Public and commercial confidence in the borough has been further advanced in recent years, with several major inward investments, including the Trustee Savings bank, the Patent Office, Panasonic, Newbridge Networks and Bisley Office Equipment. The town is also the centre for the administration of justice in Gwent; Crown, county and magistrates courts are all there. The business statistics office provides central Government with most of its trade and industry statistics, and the passport office serves about one third of Britain. It is my contention that conferring city status would help maintain the momentum of this considerable progress.
Newport has an enviable position in this country's communications network. The M4 and M5 link Newport with London and the midlands. The town has main rail routes to London, the midlands and north and west Wales. On the InterCity express, London is a mere one and a half hours away. Newport docks can accommodate vessels of up to 40,000 tonnes deadweight and they provide a worldwide import and export facility.
Newport has long been established as the commercial and retail centre for the whole of Gwent and major new developments in this area are under way.
The Newport centre provides one of the finest leisure, entertainment and conference centres in Britain. As part of the town's economic development strategy, £43 million is committed to the regeneration of the Usk river front, with a view to realising commercial, leisure and residential development opportunities.
An unusual feature of the Newport skyline is the giant transporter bridge. It is basically a suspended ferry and there is only one other bridge like it in the whole of Britain. Newport boasts a first-class museum, art gallery and central library. Tredegar house is a magnificent example of a 17th century country mansion. Two years ago it provided the site for the royal national eisteddfod of Wales. That event proved to be one of the most successful examples of this great annual national festival, which has been held for many years.
Newport has actively fostered international links. It is twinned with Heidenheim in Germany, with the city of Wuzhou in the Peoples Republic of China and with Kutaisi in the Georgian republic of the USSR.
I have tried to give a brief outline of present-day Newport, but it has a long and colourful history which can be traced from the sites of ancient Celtic settlements through the occupation by the Romans, who built the headquarters of their second Augustan legion at Caerleon. Under the Normans, Gwynllwg, the forerunner of Newport, flourished as a port and market town. A major castle was constructed early in the 12th century to defend the crossing point over the River Usk. The castle became the centre of the lordship and traders settled close to its walls for protection, thus founding Novus Burgus, or New Town, which later became Newport.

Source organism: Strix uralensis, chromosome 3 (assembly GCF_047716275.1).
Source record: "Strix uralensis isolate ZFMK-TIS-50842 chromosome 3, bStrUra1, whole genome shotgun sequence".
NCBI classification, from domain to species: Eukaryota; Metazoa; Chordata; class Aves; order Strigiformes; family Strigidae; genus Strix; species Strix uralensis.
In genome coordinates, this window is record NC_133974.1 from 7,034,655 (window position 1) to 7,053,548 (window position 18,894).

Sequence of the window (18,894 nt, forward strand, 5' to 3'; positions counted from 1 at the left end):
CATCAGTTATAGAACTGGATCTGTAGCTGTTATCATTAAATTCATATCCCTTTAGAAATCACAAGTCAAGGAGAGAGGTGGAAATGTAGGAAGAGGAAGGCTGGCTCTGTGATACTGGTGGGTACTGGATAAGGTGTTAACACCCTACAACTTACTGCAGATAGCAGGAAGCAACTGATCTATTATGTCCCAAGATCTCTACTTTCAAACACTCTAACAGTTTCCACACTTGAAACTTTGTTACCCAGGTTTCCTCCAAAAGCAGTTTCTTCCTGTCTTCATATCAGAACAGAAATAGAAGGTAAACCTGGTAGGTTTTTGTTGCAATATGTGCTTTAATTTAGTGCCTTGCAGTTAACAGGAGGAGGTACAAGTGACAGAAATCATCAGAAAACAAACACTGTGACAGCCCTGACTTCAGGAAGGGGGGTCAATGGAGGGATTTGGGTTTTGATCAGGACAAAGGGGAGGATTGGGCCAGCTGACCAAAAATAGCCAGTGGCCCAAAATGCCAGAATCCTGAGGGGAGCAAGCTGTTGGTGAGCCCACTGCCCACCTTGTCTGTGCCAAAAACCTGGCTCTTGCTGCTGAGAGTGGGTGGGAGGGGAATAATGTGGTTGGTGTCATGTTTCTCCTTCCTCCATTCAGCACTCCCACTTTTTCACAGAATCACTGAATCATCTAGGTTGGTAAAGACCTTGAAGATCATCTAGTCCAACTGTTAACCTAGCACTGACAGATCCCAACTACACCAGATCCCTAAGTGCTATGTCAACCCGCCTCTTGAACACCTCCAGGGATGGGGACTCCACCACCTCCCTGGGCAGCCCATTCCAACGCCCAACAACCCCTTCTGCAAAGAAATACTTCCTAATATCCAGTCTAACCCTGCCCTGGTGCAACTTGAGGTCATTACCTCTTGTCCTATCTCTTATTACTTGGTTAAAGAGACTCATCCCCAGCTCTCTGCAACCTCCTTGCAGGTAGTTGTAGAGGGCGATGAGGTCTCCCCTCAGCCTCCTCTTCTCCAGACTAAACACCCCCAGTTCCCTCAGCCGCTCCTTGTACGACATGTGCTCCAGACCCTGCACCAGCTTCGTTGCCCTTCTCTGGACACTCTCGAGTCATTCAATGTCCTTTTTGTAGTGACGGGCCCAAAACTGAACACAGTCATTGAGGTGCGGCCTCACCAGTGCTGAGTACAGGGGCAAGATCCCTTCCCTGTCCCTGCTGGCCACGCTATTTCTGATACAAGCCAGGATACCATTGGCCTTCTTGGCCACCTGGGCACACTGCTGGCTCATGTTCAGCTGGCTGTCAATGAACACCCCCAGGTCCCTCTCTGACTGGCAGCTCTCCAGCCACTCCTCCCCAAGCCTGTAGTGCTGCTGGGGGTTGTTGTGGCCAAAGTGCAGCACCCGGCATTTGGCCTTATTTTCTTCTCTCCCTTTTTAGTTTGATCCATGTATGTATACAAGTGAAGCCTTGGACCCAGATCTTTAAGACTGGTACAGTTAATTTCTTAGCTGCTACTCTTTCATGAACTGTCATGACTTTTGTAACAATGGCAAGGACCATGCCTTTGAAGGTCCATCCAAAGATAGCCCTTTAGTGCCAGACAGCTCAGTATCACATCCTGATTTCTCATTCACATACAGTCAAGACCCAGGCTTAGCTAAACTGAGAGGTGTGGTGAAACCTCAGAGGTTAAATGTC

Unfortunately, during the uprising of Owain Glyndwr in 1402, much damage was done to some of the principal buildings. Nevertheless, the borough's first charter had been granted in 1385 and the title of mayor was adopted in 1476. Newport's cathedral, St Wooles, stands on the site of St. Gwynllyw's church, which was established in 500 AD. It was designated a cathedral in 1921 on the creation of the diocese of Monmouth.
One of the most notable events in Newport's history was the Chartist uprising in 1839. It was led by John Frost, a former mayor of the town, and the Chartists marched down Stow hill fighting for their right to vote and protesting about the desperate economic and social conditions of the time. My predecessor, the late Sir Frank Soskice, a former Home Secretary, was so impressed by the event that when he retired from the House he took the title Lord Stow Hill. Last year the borough celebrated the 150th anniversary of the uprising and the town's central shopping centre has been named John Frost square.
In the 19th century, Newport grew rapidly and its port flourished, exporting millions of tonnes of coal mined in the valleys of Gwent. The town also became a major centre for the steel industry, which it still is, but now its industrial structure has been diversified and it has a much larger industrial base. My case has the full backing of Newport borough council, which, within the last few days, officially communicated its view to the Secretary of State for Wales.
As the other Member who has the honour to represent the town of Newport, I congratulate my hon. Friend on initiating this debate. Does he think that the excuse that has been given in the past for not allowing Newport the status of a city is likely to be repeated? Does he accept the excuse that it must be tied to a certain royal occasion?
I hope that our application will be favourably considered and that our request will be granted. It has not escaped my notice that the Home Secretary has to make the official recommendation to Her Majesty the Queen and that he is a true son of Newport.
I trust that the House will soon authorise the construction of the second Severn crossing at Caldicot, in my constituency. The whole area is to undergo vast development to coincide with the major changes in 1992 in the trading arrangements of the European Community. In that year, Her Majesty the Queen will celebrate the 40th anniversary of her accession to the throne, and on such occasions honours of the kind sought by Newport tend to be conferred.